WASHINGTON, Sept 17 (Reuters) - A former White House aide who helped coordinate the Trump administration's response to the coronavirus pandemic sharply criticized President Donald Trump in a video released on Thursday and said she planned to vote for Democrat Joe Biden.

Olivia Troye, who was an aide to Vice President Mike Pence, served as a top organizer for the White House Coronavirus Task Force that Pence leads.

A lifelong Republican, Troye, who has since left the White House, said in a video released by the group Republican Voters Against Trump that the administration knew around mid-February that COVID-19 would become a big pandemic in the United States.

"But the president didn't want to hear that because his biggest concern was that we were in an election year and how was this going to affect what he considered to be his record of success," she said.

Troye said it was shocking to see Trump, who downplayed the virus in its early stages, referring to it as a hoax and saying everything would be OK.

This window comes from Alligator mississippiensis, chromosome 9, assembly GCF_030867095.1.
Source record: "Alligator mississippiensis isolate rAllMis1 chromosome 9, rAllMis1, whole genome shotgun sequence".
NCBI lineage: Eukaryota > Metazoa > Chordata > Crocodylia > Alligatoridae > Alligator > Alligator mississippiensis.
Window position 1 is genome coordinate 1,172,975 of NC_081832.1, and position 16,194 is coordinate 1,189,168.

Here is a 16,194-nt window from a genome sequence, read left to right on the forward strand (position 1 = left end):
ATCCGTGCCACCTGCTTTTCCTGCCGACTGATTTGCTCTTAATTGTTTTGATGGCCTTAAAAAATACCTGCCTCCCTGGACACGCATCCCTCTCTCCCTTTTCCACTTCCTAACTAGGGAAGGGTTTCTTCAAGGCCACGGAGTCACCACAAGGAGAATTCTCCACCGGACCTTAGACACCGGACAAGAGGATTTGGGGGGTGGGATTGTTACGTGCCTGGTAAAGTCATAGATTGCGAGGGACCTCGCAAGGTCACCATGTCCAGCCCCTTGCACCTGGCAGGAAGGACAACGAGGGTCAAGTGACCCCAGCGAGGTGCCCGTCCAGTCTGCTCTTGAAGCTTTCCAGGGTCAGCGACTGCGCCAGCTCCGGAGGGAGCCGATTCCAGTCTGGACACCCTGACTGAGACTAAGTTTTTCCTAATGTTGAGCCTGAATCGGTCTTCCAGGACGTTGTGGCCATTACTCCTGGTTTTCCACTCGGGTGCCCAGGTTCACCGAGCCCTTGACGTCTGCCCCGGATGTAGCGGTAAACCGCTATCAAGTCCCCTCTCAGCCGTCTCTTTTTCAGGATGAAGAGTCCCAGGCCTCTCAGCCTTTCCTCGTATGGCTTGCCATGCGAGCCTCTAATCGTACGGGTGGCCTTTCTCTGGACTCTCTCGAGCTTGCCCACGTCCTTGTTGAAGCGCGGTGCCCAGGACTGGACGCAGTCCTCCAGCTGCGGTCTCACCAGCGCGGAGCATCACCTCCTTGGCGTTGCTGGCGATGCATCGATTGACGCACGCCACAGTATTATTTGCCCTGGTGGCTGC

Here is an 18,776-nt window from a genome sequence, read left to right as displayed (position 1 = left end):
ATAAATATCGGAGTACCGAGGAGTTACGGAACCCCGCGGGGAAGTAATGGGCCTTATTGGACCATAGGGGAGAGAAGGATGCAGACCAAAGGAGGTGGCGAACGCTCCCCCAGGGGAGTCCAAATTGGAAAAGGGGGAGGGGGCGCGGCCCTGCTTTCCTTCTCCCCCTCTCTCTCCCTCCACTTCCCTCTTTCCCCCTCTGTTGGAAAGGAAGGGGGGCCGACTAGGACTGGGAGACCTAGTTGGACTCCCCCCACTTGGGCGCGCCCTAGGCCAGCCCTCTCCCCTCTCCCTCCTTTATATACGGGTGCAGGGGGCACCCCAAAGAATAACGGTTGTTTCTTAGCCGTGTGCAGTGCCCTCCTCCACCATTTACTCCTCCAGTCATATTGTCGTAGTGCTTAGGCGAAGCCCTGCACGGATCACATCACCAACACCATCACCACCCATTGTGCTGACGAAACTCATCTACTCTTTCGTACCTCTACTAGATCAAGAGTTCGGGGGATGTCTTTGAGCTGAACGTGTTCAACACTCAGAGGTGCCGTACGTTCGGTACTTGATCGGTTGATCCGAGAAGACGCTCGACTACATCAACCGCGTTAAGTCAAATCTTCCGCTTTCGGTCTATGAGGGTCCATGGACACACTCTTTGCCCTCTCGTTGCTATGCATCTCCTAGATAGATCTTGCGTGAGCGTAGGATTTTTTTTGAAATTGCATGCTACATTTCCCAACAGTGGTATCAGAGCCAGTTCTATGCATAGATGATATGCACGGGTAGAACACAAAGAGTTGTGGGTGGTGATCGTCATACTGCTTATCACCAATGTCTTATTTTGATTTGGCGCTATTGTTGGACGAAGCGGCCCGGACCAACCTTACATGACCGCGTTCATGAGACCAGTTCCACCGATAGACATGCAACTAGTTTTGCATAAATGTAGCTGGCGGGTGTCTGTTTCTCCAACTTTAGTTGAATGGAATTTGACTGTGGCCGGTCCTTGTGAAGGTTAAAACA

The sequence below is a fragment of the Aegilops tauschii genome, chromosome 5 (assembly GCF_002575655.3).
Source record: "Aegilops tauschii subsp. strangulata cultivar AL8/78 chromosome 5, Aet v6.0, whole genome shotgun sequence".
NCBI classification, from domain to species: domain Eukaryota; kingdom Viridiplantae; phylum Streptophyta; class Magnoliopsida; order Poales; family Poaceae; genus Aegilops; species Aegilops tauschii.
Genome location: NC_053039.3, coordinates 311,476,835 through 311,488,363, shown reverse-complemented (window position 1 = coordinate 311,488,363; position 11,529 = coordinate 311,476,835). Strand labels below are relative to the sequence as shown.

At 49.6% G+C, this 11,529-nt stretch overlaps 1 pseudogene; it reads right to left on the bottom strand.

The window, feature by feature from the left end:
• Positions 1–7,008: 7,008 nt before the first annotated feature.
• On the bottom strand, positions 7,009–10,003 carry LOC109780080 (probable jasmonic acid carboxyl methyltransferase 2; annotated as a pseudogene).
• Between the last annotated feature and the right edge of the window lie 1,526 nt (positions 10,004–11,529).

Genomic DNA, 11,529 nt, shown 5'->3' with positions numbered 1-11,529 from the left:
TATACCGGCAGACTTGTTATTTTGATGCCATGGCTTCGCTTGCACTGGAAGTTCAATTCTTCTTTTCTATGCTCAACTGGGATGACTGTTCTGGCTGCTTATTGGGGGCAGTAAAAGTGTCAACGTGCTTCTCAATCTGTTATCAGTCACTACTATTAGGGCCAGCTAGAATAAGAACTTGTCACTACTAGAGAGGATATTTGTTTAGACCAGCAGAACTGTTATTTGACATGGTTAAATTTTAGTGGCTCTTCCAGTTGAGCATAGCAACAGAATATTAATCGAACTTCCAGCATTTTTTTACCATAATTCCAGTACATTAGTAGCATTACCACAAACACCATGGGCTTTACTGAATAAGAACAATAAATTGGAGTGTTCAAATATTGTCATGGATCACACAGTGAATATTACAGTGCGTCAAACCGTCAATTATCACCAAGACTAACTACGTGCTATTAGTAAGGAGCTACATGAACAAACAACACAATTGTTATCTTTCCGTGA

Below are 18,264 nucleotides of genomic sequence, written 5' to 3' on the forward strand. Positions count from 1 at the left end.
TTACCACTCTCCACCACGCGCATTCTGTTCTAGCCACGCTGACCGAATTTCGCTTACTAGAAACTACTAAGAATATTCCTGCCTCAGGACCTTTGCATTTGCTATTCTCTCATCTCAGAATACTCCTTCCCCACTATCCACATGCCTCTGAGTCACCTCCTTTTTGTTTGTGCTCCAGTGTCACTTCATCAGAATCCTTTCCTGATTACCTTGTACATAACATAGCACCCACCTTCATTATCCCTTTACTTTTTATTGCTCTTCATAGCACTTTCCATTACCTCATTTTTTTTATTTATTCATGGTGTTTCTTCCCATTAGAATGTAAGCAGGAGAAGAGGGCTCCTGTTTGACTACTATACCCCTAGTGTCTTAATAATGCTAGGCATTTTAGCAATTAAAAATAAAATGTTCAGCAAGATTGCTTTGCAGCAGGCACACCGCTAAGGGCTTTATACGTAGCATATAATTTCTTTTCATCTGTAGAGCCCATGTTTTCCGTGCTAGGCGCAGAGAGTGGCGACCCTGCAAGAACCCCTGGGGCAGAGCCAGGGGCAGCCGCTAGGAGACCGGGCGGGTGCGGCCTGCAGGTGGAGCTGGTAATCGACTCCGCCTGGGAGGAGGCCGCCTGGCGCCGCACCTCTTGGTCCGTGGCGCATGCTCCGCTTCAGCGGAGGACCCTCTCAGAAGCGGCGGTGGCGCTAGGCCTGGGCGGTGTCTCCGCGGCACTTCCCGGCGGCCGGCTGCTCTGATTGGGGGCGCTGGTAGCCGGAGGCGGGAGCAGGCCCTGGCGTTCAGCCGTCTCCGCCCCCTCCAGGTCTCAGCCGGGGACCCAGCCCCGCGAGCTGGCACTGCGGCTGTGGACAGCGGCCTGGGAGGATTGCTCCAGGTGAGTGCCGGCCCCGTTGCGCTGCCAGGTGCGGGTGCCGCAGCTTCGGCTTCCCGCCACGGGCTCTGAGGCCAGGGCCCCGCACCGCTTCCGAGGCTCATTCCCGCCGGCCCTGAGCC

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"The truth is he doesn't actually care about anyone else but himself," she said in the video. "If the president had taken this virus seriously .... he would have slowed the virus spread, he would have saved lives."

Trump told reporters he did not know Troye. He said she was let go but wrote a "beautiful letter" praising the administration on her way out.

"I never met her," he said.

Pence, in comments to reporters, described Troye's words as sounding like those of a disgruntled employee who was playing politics during an election year.

A White House spokesman said her remarks were not true.

“Outside of generally watching the White House Coronavirus Taskforce from the overflow staff room, this disgruntled former detailee was never in private meetings with the president and her assertions have no basis in reality and are flat out inaccurate," White House spokesman Judd Deere said in a statement.

Biden, a former vice president, has sharply criticized Trump's handling of the pandemic, which has caused more than 195,000 U.S. deaths, and promised to institute a national plan to fight it if elected on Nov. 3.

Troye said it was an honor to serve in the White House but she wrestled during her time there with whether she made a difference because the president's actions were detrimental to the administration's efforts on the virus.

"It was awful," she said. "It was terrifying." (Reporting by Jeff Mason; Editing by Peter Cooney)